Lewitt Hackman

No one wants to be blindsided by a negative financial situation, particularly one created by one’s spouse.

California protects spouses during marriage, by establishing that each partner has a fiduciary duty to the other. The state treats spouses as business partners. The partners are required to provide full and complete information to each other about property, finances, and income.

Similar to business partners, both parties in a marriage should know their financial picture (i.e. what assets, debts, liabilities, or other obligations they have). Both spouses should open the mail and know what bills exist, how they are paid, and be prepared to take over paying those bills and handling the finances at any time. In the event of illness, each partner should be able to continue to run the household smoothly. Each should know exactly where to find important documents (estate plans, etc.) in the event of an emergency.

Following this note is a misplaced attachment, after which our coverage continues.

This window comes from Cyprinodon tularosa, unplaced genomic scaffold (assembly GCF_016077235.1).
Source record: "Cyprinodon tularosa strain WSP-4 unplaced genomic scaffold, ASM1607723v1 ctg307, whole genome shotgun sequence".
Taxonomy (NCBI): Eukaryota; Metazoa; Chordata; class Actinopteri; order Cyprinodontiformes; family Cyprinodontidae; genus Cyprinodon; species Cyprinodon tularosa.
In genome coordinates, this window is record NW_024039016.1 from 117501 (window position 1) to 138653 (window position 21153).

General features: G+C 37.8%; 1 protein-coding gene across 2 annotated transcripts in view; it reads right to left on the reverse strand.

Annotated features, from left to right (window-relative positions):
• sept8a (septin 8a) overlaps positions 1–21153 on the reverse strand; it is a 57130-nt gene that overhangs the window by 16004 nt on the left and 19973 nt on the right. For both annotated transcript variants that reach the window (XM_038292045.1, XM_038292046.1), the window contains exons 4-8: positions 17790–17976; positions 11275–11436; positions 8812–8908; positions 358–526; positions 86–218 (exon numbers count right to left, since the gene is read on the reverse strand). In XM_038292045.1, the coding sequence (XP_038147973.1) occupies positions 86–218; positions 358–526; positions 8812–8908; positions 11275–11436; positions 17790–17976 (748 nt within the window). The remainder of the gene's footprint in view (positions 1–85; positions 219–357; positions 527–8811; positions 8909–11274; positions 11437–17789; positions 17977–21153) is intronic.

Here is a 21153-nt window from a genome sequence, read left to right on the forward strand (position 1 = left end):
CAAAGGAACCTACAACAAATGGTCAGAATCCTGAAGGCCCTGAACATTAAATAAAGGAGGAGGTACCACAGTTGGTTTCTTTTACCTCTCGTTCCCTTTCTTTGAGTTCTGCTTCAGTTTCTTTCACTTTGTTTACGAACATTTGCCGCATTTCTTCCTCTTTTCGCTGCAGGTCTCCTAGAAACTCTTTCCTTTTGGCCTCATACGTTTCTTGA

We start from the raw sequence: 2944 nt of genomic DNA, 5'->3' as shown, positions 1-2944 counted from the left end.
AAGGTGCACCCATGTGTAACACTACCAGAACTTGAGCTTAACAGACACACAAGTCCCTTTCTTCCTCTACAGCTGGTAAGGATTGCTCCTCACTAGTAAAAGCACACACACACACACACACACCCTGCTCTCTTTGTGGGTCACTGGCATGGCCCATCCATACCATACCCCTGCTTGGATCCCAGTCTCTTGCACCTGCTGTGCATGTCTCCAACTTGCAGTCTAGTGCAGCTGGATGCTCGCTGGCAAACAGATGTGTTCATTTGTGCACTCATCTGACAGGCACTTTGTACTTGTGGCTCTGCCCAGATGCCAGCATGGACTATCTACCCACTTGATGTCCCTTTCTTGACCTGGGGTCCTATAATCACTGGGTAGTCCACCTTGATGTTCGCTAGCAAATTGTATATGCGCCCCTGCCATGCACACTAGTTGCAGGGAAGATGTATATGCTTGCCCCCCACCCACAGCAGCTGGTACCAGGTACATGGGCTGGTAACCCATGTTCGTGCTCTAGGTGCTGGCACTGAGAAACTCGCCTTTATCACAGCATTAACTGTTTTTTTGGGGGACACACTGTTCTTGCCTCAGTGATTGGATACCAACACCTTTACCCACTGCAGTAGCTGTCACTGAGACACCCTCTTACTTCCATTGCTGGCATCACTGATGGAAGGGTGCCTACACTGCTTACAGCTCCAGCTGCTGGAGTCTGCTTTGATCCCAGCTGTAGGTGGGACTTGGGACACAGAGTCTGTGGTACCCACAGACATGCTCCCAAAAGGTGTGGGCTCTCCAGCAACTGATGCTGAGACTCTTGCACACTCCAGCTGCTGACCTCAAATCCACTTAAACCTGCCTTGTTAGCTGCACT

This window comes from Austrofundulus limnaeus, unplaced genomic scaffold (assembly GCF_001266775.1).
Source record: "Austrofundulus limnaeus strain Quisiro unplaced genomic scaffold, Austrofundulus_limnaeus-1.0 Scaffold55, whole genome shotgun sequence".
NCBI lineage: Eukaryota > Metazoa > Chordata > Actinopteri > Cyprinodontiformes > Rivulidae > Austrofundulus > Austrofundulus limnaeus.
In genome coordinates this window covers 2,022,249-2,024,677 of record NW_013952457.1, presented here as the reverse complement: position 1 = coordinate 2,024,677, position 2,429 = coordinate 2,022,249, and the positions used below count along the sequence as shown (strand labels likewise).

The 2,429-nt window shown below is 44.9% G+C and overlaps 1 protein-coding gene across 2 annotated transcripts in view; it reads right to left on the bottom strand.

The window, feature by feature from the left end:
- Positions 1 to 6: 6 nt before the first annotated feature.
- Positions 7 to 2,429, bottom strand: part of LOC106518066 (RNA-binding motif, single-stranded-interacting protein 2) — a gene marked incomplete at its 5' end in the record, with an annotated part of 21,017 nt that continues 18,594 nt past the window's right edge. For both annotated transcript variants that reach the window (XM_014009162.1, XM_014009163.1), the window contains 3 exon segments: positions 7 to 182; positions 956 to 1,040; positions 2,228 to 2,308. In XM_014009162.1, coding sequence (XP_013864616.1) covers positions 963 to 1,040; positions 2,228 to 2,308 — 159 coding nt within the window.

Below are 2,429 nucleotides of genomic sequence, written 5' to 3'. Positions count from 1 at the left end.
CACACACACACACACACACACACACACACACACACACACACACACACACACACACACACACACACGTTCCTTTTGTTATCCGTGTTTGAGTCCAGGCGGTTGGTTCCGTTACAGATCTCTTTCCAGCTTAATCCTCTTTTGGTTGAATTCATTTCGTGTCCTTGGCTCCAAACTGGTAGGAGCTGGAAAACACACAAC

If one spouse has a business, the other spouse should attend all financial meetings to understand how the business operates and how it is doing financially. It is common for spouses to delegate responsibilities, but both spouses should be involved in a family business to understand it. Both parties should meet with their CPA at tax time and understand their tax obligations.

Not only is it a good idea to be a smart spouse who can handle things in the event of an emergency, knowing what is going on financially, prevents surprises and allows both marital partners to make informed financial decisions. Transparency leads to financial trust and security.